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CAR notes: Abraham looking ahead
07/27/2011 10:00 AM ET
Adam Abraham found himself faced with a difficult choice a few years ago -- should he play professional baseball or professional hockey?

The Michigan native loved baseball but had moved away from home to play junior hockey just outside of Toronto while in high school. Abraham expected to be picked in the 2005 NHL draft, but a lockout wiped out the season heading into that draft, which caused him some worries about that game.

Meanwhile, Michigan's baseball program had remained in contact with Abraham. In addition, the Florida Marlins picked Abraham in the 34th round that same June. Abraham didn't sign with the Marlins but saw baseball as the sport to shift to, a move that appears to have paid off.

Abraham played three years with the Wolverines entering the 2008 First-Year Player Draft, where the Indians took him in the 13th round. He's been moving up through the Cleveland system and is having a solid season with Kinston this year. Abraham can play first and third base as well as catcher and had a .252 average with 13 homers and 47 RBIs through Monday's games.

He played catcher for the first time last weekend, and his 13 homers tie his career high from 2010. He'll likely set a career mark in RBIs as well.

"I have no regrets about the decision I made," Abraham said. "I knew I had a future in baseball."

Abraham said what made the entire situation so tough back in 2005 was that he knew he had a future in hockey. He moved four hours from home to play junior hockey with the Mississauga IceDogs (now the Niagara IceDogs), but Abraham lost his amateur status in all Michigan high school sports since the team paid him.

That's why he couldn't play baseball in high school during his junior and senior years.

"It was really hard [then]," he said. "I knew there was a chance I wouldn't be able to play baseball anymore."

But the Michigan baseball coaches remained in contact with him throughout that time, making it easy for Abraham when he decided to leave the rink and return to the diamond. Still, changing back to baseball wasn't an easy task.

"I think it was a little tough at first," Abraham said. "I lost two years of ... development with baseball. When I went to college, I was going off athleticism a lot."

Abraham needed to make even more changes when joining the Indians' Minor League system during the 2008 season.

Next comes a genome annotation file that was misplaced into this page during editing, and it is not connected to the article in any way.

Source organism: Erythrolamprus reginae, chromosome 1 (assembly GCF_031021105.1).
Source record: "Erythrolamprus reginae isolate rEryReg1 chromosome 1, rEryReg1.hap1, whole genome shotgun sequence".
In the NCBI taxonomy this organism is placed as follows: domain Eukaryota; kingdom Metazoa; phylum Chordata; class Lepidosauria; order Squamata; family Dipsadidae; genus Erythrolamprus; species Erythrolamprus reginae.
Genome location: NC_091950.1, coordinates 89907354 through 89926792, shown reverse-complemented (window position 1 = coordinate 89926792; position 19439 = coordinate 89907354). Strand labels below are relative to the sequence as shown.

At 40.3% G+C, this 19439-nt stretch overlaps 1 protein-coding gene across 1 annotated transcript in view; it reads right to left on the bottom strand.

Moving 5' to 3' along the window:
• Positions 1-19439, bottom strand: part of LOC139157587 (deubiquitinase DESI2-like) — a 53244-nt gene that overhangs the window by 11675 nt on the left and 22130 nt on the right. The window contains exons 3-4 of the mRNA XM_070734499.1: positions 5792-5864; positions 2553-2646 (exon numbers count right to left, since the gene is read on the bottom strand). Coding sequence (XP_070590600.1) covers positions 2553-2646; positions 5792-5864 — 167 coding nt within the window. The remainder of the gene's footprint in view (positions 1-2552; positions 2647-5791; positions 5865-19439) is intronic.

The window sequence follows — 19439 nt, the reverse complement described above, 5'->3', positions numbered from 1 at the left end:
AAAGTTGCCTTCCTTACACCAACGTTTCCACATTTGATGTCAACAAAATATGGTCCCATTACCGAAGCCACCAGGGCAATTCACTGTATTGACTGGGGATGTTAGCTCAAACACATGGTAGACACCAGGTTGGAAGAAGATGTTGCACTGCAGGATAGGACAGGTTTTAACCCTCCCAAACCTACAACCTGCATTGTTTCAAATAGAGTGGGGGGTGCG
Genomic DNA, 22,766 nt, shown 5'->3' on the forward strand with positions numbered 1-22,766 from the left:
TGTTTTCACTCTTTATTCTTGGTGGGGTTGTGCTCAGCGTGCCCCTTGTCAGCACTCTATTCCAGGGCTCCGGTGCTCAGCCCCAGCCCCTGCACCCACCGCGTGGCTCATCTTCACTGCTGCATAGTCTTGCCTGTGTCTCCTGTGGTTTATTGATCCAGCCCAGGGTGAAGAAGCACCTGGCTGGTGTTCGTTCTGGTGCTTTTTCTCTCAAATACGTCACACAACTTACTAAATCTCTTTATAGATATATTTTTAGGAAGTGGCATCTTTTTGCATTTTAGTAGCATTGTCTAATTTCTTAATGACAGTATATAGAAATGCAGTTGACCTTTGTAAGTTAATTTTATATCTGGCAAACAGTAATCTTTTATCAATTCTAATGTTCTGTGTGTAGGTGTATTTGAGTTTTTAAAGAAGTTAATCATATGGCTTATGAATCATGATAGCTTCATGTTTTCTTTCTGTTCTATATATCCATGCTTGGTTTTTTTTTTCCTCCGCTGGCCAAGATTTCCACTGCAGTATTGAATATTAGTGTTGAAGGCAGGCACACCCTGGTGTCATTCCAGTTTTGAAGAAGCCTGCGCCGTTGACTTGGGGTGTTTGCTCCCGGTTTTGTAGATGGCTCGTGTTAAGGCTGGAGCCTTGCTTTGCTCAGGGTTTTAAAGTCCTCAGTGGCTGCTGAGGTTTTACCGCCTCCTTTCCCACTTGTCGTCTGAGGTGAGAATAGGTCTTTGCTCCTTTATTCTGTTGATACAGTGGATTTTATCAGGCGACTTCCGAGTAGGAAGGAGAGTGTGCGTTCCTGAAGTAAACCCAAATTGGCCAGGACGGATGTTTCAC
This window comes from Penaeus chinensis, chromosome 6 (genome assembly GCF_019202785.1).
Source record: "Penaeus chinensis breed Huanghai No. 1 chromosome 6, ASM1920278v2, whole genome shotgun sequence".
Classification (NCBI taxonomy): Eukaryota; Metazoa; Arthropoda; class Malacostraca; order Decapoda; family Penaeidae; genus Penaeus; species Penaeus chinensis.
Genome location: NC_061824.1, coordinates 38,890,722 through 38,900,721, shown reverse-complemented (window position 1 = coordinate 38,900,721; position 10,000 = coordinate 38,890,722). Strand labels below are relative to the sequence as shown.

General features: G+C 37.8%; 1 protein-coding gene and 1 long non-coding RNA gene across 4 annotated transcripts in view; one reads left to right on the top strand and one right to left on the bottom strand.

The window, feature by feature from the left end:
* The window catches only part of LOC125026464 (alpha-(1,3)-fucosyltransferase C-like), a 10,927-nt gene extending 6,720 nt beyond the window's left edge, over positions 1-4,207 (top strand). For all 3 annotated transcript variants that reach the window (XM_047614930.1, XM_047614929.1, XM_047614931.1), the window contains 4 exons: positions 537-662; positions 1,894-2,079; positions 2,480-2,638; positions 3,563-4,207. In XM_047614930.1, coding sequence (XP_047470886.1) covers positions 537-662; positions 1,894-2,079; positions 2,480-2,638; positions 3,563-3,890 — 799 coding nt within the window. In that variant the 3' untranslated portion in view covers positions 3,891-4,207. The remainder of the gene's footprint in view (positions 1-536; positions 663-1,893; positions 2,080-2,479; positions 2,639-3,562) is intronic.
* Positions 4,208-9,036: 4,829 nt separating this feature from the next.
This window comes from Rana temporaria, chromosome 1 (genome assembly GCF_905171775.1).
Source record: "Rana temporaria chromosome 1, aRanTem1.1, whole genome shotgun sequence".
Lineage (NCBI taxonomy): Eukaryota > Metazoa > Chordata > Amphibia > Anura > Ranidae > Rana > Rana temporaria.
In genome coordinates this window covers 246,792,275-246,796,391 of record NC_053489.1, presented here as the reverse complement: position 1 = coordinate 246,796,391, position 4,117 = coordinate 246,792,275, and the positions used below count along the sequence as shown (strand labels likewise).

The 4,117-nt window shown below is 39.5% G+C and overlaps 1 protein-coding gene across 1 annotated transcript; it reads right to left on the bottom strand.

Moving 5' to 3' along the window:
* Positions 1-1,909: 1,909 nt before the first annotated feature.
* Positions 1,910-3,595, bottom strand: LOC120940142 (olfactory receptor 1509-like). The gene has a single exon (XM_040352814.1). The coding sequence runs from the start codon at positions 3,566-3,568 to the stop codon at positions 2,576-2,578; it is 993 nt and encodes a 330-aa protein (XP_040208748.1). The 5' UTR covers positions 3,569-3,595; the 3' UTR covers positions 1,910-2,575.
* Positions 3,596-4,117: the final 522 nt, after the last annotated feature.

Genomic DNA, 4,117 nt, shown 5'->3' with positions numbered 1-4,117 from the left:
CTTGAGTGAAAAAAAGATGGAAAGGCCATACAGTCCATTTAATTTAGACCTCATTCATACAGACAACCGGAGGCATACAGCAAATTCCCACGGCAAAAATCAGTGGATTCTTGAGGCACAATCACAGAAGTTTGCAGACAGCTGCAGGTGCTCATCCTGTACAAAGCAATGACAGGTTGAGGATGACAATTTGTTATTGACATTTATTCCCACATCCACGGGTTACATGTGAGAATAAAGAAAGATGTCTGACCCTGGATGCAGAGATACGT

Abraham said his swing often had some of the athletic looks of a hockey slap shot, where he'd often be on his front foot. He needed to work on keeping his hands back more often, something that's been improving with time.

Kinston hitting coach Phil Clark said Abraham began turning the corner midway through 2010 and has consistently improved this season.

"He's starting to get familiar with his abilities and what he can and can't do," Clark said. "He's starting to drive balls. His hitting, and hitting for power, is what's starting to open eyes."

Even though the former defenseman still loves hockey, Abraham doesn't think about sticks and pucks too much any more. It's now all about how to improve in a rather complex sport.

"You don't want to peak or plateau, you just always want to strive to get better," Abraham said."I'm still working because baseball is a tough game to play."

In brief

Stingy Keys: The Frederick pitching staff wasn't a very gracious host to Myrtle Beach last weekend. The Keys allowed a grand total of one run in three games as they rolled to three victories over the Pelicans.

Power display: Ian Gac of Winstom-Salem remains far in front of the rest of the Carolina League in homers. He had 27 through Monday's games, 11 in front of second-place John Whittleman of Wilmington.

Smaller numbers: There are only two regular hitters with averages of at least .300 as many have said the Carolina League belongs to the pitchers this season. Jose Martinez (.314), who was promoted from Winstom-Salem to Double-A Birmingham earlier this month, and Lynchburg's Andrelton Simmons (.301) are the top two hitters in the league through Monday's games.

This story was not subject to the approval of the National Association of Professional Baseball Leagues or its clubs.